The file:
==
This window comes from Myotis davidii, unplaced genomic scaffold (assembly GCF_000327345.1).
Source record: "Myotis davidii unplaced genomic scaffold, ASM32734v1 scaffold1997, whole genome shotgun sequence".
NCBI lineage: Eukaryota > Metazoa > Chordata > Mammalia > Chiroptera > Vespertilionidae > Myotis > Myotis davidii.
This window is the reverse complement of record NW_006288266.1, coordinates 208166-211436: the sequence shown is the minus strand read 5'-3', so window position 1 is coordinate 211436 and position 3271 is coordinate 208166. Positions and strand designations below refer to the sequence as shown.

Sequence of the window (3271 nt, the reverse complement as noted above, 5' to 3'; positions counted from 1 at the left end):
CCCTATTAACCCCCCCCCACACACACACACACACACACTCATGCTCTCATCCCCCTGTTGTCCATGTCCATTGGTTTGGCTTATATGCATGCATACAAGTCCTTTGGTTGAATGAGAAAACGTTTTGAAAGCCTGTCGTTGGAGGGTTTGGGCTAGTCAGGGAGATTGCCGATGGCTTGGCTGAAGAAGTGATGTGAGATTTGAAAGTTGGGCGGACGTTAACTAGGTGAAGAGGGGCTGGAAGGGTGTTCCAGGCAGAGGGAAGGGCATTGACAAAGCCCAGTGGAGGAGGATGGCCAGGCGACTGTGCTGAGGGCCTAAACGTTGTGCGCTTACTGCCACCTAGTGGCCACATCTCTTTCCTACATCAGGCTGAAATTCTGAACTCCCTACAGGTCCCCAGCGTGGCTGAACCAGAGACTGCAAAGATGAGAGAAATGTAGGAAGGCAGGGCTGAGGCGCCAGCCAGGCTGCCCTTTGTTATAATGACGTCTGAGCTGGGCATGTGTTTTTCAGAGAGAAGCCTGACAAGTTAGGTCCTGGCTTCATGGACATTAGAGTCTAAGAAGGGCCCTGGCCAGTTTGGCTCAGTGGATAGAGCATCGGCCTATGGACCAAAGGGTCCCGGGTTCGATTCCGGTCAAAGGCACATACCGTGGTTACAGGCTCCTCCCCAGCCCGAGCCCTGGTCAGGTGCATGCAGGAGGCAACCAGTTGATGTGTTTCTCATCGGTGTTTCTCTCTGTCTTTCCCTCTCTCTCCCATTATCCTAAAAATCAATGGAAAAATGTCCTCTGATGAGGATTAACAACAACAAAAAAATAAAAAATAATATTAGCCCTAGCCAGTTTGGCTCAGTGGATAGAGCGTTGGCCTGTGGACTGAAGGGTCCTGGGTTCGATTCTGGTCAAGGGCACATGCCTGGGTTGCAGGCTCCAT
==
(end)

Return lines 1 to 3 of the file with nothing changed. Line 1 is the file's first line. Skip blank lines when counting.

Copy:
This window comes from Myotis davidii, unplaced genomic scaffold (assembly GCF_000327345.1).
Source record: "Myotis davidii unplaced genomic scaffold, ASM32734v1 scaffold1997, whole genome shotgun sequence".
NCBI lineage: Eukaryota > Metazoa > Chordata > Mammalia > Chiroptera > Vespertilionidae > Myotis > Myotis davidii.